Toronto Blue Jays: Devoid of Action, Optimism, Message

Title: Toronto Blue Jays: Devoid of Action, Optimism, Message
Date: February 10, 2009
Original Source: The On Deck Circle
Synopsis: It had been a quiet and event-less offseason so far for the Toronto Blue Jays, and it had me lacking optimism for the 2009 season.

Imagine Barack Obama had campaigned on the premise of, “The country is messed up. But if you elect me now, I’ll be ready to make promises for the 2012 campaign.” Would he have received a single vote?

Well…the Toronto Blue Jays want you to spend your money watching and supporting the team, having used that same premise as a franchise tagline: “2008 is over, we were bad, and we’ll continue to be bad. But keep supporting us, and we’ll be ready to vie for 3rd place once again in 2010.”
 More after the jump!

I’m not upset with the Blue Jays for regressing this year. It was an economic fact that they would have to cut spending – they spent $98M USD last season when the Canadian dollar was near par. With the dollar now hovering around 75 cents, one could expect the team to cut spending to about $75M based on the Canadian disadvantage alone (they have only scaled it back to roughly $83M). Additionally, a poor global economy (though we in Canada haven’t felt it nearly as bad as the U.S.) is reason enoguh for a team to cut spending, especially on the free agent market where the spending is almost universally long-term and guaranteed. Add in the death of Rogers’ owner Ted Rogers, the reason Rogers the company invested in the Jays in the first place, and spending of any kind this winter would have been unreasonable from a business standpoint.

It’s a very Ricciardian strategy, to focus all of your offseason spending on low-risk medium-reward players. Matt Clement, Mike Maroth, Michael Barrett, and a bevy of MLB cast-off pitchers will be vying for spots with the team, none with a major league cotnract, and none with much in the way of guaranteed money. It is a smart strategy for a small market club (though Ricciardi has failed miserably at it thus far in his tenure), and Clement especially was a savvy pick up. Being the only Major League team to not sign a player to a Major League contract for an entire offseason, though, is a bit excessive.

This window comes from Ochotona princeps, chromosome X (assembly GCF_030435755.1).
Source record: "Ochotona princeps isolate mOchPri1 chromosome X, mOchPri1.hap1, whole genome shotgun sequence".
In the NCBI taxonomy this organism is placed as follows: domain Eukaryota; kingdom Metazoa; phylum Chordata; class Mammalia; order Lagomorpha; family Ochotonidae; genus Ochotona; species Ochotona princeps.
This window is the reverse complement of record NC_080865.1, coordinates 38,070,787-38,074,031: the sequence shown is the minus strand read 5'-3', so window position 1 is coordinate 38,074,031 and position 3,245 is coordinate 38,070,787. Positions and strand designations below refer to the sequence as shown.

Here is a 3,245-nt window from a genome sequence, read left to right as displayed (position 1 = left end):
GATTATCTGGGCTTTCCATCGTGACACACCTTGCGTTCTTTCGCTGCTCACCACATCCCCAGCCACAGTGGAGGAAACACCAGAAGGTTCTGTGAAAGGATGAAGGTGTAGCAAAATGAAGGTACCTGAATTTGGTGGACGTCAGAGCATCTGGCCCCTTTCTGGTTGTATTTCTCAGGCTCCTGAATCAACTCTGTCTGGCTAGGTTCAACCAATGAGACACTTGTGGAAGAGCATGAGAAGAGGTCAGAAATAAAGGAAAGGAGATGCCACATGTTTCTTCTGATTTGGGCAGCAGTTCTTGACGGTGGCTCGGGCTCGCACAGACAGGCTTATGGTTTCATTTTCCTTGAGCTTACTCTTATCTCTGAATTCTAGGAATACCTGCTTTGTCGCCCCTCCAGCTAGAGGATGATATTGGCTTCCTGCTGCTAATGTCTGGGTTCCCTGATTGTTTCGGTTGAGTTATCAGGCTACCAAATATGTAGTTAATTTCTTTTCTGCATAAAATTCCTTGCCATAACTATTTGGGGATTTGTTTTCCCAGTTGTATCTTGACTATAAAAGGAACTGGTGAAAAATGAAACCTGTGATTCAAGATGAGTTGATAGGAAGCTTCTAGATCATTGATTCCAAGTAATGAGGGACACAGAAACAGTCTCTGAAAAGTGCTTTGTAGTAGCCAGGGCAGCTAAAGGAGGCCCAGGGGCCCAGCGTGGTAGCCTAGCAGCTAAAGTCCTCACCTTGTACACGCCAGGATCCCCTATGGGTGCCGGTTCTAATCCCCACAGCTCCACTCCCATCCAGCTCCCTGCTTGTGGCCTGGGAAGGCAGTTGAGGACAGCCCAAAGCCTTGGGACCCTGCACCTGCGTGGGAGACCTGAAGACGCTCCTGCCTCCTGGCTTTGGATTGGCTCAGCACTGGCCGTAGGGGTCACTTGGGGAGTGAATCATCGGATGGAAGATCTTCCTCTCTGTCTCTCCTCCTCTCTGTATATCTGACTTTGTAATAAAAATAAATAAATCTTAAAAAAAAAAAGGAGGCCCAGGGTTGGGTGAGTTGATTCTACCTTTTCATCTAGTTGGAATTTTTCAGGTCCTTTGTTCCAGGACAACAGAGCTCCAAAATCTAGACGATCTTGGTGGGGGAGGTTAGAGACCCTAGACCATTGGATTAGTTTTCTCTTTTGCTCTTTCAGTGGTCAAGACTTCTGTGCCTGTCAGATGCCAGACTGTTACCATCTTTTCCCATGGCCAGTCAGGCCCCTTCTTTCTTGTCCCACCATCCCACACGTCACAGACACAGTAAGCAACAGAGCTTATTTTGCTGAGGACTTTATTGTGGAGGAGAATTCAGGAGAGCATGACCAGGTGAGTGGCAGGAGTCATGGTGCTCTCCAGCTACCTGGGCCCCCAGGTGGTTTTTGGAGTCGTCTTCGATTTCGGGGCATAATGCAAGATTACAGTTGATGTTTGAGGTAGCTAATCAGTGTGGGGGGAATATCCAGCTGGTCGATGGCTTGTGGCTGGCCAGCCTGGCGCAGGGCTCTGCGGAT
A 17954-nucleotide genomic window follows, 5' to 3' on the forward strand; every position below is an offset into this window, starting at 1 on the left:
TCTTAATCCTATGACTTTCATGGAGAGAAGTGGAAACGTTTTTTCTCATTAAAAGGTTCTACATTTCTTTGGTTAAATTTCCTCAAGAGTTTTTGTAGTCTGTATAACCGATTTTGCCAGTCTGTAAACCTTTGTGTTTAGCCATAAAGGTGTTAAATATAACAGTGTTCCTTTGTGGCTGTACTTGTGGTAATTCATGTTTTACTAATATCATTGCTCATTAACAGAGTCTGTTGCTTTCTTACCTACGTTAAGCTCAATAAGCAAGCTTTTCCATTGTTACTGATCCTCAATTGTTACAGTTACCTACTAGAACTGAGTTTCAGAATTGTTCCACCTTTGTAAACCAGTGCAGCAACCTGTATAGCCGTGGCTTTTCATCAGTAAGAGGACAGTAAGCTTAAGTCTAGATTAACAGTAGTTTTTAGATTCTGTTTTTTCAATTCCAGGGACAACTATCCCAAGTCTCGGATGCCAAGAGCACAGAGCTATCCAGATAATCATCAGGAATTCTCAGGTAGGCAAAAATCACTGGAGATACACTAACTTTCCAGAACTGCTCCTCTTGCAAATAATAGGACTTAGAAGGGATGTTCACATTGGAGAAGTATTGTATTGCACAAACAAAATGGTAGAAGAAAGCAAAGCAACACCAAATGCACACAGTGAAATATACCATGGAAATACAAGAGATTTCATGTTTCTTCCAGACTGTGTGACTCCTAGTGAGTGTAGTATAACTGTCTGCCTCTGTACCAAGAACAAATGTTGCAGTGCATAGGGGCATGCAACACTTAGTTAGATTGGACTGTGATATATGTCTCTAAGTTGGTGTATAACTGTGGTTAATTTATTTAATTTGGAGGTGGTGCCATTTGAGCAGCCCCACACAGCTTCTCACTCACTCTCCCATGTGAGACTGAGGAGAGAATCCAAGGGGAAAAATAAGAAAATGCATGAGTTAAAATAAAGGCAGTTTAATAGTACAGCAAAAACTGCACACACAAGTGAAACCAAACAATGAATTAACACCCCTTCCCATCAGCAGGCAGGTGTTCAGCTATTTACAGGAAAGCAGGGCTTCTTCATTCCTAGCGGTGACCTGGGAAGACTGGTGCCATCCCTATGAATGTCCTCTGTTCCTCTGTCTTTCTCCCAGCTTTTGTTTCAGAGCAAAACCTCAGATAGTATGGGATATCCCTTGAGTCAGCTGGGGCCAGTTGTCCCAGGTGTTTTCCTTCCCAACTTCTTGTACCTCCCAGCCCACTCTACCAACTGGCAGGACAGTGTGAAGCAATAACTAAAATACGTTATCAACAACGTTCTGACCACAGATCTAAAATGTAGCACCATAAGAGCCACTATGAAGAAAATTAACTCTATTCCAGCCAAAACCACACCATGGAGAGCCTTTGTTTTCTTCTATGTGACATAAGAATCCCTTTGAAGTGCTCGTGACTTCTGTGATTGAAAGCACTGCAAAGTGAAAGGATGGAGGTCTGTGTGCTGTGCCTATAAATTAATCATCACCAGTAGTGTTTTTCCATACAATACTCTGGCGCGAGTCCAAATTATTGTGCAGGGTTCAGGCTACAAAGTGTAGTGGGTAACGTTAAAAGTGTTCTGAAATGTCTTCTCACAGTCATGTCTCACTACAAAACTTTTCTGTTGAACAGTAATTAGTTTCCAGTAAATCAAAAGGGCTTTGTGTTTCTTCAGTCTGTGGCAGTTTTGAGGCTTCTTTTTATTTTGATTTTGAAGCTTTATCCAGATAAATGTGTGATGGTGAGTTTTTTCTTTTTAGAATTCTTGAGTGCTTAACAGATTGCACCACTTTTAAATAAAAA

I still don’t have a problem with the team’s offseason moves (blame the Business background, I guess), but I do take quarrel with the way the franchise has handled this offseason. As early as December, Cito Gaston was providing quotes for Toronto newspapers urging fans to wait for 2010. J.P. Ricciardi has echoed those sentiments several times, with the following quote summating the 2009 Jays season succinctly:

“I don’t know if it’s a rebuilding year. We’ve got guys in place that are proven players. I wouldn’t say that we’re rebuilding, I just think they have to be what they are. I think we could surprise some people…I think we’re going to be better offensively. From the start of Spring Training, we’ll address some of the things that maybe we haven’t done in the past. I’m hoping we’re a better club offensively.”

Despite the apparent optimism, there is a poorly veiled message there. “Could surprise,” “better,” “address some things,” and “hoping,” are all phrases used in that short statement. The usually bold and over-confident Ricciardi is evidently not sold on his own squad, and that message has been conveyed loudly and clearly to the fan base. Confidence and optimism are way down, and I can only assume we’ll soon see attendance numbers far below 2008’s 58.6% of capacity (22nd in the league already).

I’m a long time flex pack purchaser, and as such the Jays have bombarded me with e-mail and mail urging me to renew, and offering many extra benefits. Unfortunately, I’m no longer willing to spend money and drive an hour to watch a losing team that accepts that identity. The lure of “first rights to playoff tickets” simply isn’t there – after all, I love the Jays as much as anybody, but if the franchise doesn’t have confidence in what they’re doing, why should I?

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